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Opening of the National Vending Machine

by • 27 May, 2010 • Expositions, TechnologyComments (22)14613

The National Vending Machine – Building a community of objects

An automatiek type vending machine, or trekmuur – “pull wall” – as we call it in Dutch, is a traditional piece of robust technology used to sell deep-fried snacks. Many visitors to Holland might have seen it, especially late at night when they’re popular places to get something to eat.

Over the last years some machines started to sell other stuff than traditional Dutch snacks. There are ones that sell Chinese food and even sunglasses, but that’s about all the innovation the machines have seen. The Museum of National History and Mediamatic decided to take the vending machine to the next level. Yesterday we launched the pilot of this project.

The National Vending Machine

The National Vending Machine (Nationale Automatiek in Dutch) is place where visitors to a museum can buy historical objects. The objects are both historical and recognisable, like a light bulb or tulips. Each object tells a story about Dutch history, which visitors can read on an attached label, see as a video or discover on the project’s website.

The idea is to build a community of objects. Visitors can contribute to the exposition by telling their story about the object they bought or by suggesting new objects. The pilot of the National Vending Machine is in the Amsterdam Historical Museum, but after a few months the machine will start travelling around the country. Every time with other objects and improved interaction with the visitors.

Logically, the traditional vending machine did not suffice for all these new forms of interaction. The museum and Mediamatic had to reinvent the machine.

Reinventing the vending machine

Overview of the National Vending Machine

From right to left: registration booth, vending machines and video booth in the National Vending Machine

A traditional vending machine is used by paying with coins directly in the machine. This unlocks one column in the machine and the user can open any of the compartments. There’s no way of knowing which of the compartments is opened, who the visitor is or why he or she chose a specific compartment. There’s no way to follow up on the visit.

We decided to make the flow more personal, and a bit more complex. Sensors for each compartment are used to determine which one is opened and visitors are identified with personal RFID cards. This is how it works:

  • A visitor pays with coins for the object of her choice at a registration booth (far right in the photo above). The money becomes the visitor’s credit for the vending machine.
  • After inserting the coins the visitor can give her name, take a photo and do a little “hot or not” quiz about historical images. We use this information to create an online profile at our website. After the pilot, this will be the starting point for users for a journey through history online.
  • When the visitor completes the registration procedure, she gets a RFID card. This card in personal and can be used at other activities of the museum. It’s also a free entry ticket for the future museum.
  • With the card, the visitor can unlock one of the 10 columns with historical objects (in the middle of the photo above). Each compartment uses magnetic sensors so we know which of the 8 compartments of a column the visitor opens.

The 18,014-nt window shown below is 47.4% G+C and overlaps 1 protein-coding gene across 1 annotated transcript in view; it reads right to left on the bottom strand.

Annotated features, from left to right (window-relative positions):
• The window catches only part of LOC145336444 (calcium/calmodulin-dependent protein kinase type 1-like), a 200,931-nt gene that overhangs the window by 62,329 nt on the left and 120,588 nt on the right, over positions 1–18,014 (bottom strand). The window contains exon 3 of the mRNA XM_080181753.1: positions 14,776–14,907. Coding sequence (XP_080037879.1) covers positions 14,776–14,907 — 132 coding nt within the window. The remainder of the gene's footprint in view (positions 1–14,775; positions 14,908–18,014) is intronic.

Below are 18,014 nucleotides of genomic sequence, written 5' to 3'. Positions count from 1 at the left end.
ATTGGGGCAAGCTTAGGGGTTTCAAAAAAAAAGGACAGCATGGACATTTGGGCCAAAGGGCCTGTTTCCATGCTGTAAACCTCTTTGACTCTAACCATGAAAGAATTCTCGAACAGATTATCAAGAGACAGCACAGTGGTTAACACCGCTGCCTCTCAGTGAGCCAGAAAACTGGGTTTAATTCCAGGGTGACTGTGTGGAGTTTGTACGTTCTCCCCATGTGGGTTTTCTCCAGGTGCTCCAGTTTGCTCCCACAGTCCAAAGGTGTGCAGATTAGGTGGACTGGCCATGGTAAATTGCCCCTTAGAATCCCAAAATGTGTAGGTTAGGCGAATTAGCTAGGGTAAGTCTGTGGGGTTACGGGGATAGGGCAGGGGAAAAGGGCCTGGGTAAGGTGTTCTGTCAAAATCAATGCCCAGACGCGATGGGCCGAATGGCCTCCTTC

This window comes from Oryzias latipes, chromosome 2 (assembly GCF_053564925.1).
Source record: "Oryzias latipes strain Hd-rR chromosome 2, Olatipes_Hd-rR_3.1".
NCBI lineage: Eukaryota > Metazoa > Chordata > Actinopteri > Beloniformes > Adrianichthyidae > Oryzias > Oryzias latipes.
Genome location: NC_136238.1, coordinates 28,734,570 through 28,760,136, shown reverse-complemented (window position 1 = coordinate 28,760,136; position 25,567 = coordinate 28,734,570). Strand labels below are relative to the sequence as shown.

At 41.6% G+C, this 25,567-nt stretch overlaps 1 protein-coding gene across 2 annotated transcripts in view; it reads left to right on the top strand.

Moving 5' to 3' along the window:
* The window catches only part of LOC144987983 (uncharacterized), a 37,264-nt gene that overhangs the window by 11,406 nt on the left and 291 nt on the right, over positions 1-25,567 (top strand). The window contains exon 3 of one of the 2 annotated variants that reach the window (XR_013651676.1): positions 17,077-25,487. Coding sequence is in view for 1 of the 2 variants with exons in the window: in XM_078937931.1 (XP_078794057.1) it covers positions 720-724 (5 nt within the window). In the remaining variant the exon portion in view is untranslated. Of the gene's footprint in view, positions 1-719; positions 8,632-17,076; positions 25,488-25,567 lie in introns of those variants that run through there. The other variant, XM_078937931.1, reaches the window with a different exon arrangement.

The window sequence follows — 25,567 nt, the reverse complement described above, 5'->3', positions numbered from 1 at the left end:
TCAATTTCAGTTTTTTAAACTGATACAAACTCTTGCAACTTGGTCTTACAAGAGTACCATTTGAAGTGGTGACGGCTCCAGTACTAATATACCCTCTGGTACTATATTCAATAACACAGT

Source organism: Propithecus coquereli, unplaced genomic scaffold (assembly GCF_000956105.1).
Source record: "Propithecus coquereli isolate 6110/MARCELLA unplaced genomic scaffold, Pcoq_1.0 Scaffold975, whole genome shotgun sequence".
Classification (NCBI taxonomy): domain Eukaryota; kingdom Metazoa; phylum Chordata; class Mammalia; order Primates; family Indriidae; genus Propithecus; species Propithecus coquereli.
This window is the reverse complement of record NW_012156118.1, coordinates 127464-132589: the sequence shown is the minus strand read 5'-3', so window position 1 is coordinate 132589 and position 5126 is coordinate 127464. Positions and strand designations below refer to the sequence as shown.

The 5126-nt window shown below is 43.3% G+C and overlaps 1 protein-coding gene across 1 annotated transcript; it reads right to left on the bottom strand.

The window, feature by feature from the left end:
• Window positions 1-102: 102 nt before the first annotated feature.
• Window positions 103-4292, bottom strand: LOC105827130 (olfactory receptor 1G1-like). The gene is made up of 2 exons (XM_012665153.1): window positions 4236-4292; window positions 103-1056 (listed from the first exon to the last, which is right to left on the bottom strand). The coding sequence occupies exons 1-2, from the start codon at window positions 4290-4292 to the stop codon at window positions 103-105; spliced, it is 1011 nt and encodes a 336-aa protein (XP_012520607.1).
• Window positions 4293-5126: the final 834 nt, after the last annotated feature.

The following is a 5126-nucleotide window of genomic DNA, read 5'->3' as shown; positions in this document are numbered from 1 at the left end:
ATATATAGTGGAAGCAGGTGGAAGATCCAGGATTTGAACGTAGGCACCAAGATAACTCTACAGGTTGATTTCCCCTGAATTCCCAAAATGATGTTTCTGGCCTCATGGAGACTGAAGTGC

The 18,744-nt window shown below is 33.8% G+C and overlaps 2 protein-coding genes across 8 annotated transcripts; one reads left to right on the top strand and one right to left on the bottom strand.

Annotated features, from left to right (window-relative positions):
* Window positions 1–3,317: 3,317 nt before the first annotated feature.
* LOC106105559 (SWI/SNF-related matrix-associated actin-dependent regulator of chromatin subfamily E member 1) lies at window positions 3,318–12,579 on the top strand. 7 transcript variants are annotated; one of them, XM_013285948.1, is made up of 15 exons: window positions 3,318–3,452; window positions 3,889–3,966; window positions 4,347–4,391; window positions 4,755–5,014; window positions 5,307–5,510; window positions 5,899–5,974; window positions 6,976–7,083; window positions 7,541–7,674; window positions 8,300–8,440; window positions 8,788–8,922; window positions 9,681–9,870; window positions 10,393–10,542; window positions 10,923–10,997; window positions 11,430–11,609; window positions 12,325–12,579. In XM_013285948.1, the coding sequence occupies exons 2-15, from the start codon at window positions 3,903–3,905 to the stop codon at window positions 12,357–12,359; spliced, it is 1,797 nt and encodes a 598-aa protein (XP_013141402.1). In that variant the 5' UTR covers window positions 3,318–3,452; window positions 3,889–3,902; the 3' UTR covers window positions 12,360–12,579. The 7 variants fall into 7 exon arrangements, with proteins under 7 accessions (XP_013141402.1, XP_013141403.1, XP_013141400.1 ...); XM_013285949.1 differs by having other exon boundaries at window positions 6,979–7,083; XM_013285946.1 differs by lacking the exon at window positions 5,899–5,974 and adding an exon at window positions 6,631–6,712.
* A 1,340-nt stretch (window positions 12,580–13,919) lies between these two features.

• The chosen object is added to the profile of the visitor. The ID of the card is the unique identifier for the visitor.
  • The visitor can take the chosen object home. A label gives the story behind the object.
  • Finally, the visitor can use the card to play a movie about the object she bought at the National Vending Machine (in the far left of the photo above). These short movies add images and movie to the story on the label.
  • If the visitor wishes to buy another object, she can add credit to her card and profile at the registration desk.

After the visit, the visitor can continue the experience with the National Vending Machine online. An email is sent after registration, which gives access to the personal profile of the visitor. On this profile the visitor can find additional information about the object and links to online sources.

Online each visitor can add personal memories, opinions, images, etc. to each of the objects in the National Vending Machine. This way we build files on each of the objects. Also, the visitor can suggest new objects to be put in the vending machine.

After the pilot…

Visitors of the National Vending Machine Visitors to the National Vending Machine watch a video

Visitors of the National Vending Machine read the label of their object and watch a video

The current edition of the National Vending Machine is a pilot project for a series of vending machines at other locations in the country. The Museum of National History and Mediamatic will use the experiences from this pilot to improve the vending machine, the visitor flow and the online environment.

I’m curious what you think about this project. How could we improve future editions? Does this offer additional opportunities we have missed so far? Your input and the input from visitors and users will be used to strengthen the project and continue reinventing the vending machine. Of course, I will regularly write about the project on this website. Let me know what you think!

Update August 2nd 2010: I’ve done some field study about interaction and participation with the National Vending Machine and wrote a post about that.

Photography by Fred Ernst, who’s an amazing photographer!

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